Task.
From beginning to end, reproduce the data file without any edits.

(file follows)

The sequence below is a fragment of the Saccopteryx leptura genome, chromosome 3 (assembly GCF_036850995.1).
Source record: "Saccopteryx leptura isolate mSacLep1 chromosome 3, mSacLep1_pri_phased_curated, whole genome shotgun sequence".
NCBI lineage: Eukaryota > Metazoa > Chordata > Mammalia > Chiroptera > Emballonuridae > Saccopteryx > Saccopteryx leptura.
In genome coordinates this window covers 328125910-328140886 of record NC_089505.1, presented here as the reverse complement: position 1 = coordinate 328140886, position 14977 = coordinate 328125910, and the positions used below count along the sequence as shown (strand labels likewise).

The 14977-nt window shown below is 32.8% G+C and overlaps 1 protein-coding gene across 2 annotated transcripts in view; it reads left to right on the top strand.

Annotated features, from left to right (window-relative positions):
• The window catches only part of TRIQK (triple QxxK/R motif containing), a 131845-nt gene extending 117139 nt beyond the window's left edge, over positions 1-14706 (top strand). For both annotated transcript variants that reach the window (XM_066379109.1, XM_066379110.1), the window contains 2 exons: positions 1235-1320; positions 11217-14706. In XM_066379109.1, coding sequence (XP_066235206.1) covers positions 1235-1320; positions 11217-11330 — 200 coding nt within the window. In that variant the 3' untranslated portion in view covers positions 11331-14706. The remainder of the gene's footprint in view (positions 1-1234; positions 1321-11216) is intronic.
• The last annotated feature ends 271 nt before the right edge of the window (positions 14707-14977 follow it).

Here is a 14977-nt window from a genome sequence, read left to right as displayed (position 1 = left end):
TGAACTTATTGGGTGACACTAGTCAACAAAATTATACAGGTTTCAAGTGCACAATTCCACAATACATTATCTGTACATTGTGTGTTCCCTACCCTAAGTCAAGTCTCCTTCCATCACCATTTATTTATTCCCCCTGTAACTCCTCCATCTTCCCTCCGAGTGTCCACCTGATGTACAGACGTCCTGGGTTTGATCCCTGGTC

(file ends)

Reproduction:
The sequence below is a fragment of the Saccopteryx leptura genome, chromosome 3 (assembly GCF_036850995.1).
Source record: "Saccopteryx leptura isolate mSacLep1 chromosome 3, mSacLep1_pri_phased_curated, whole genome shotgun sequence".
NCBI lineage: Eukaryota > Metazoa > Chordata > Mammalia > Chiroptera > Emballonuridae > Saccopteryx > Saccopteryx leptura.
In genome coordinates this window covers 328125910-328140886 of record NC_089505.1, presented here as the reverse complement: position 1 = coordinate 328140886, position 14977 = coordinate 328125910, and the positions used below count along the sequence as shown (strand labels likewise).

The 14977-nt window shown below is 32.8% G+C and overlaps 1 protein-coding gene across 2 annotated transcripts in view; it reads left to right on the top strand.

Annotated features, from left to right (window-relative positions):
• The window catches only part of TRIQK (triple QxxK/R motif containing), a 131845-nt gene extending 117139 nt beyond the window's left edge, over positions 1-14706 (top strand). For both annotated transcript variants that reach the window (XM_066379109.1, XM_066379110.1), the window contains 2 exons: positions 1235-1320; positions 11217-14706. In XM_066379109.1, coding sequence (XP_066235206.1) covers positions 1235-1320; positions 11217-11330 — 200 coding nt within the window. In that variant the 3' untranslated portion in view covers positions 11331-14706. The remainder of the gene's footprint in view (positions 1-1234; positions 1321-11216) is intronic.
• The last annotated feature ends 271 nt before the right edge of the window (positions 14707-14977 follow it).

Here is a 14977-nt window from a genome sequence, read left to right as displayed (position 1 = left end):
TGAACTTATTGGGTGACACTAGTCAACAAAATTATACAGGTTTCAAGTGCACAATTCCACAATACATTATCTGTACATTGTGTGTTCCCTACCCTAAGTCAAGTCTCCTTCCATCACCATTTATTTATTCCCCCTGTAACTCCTCCATCTTCCCTCCGAGTGTCCACCTGATGTACAGACGTCCTGGGTTTGATCCCTGGTC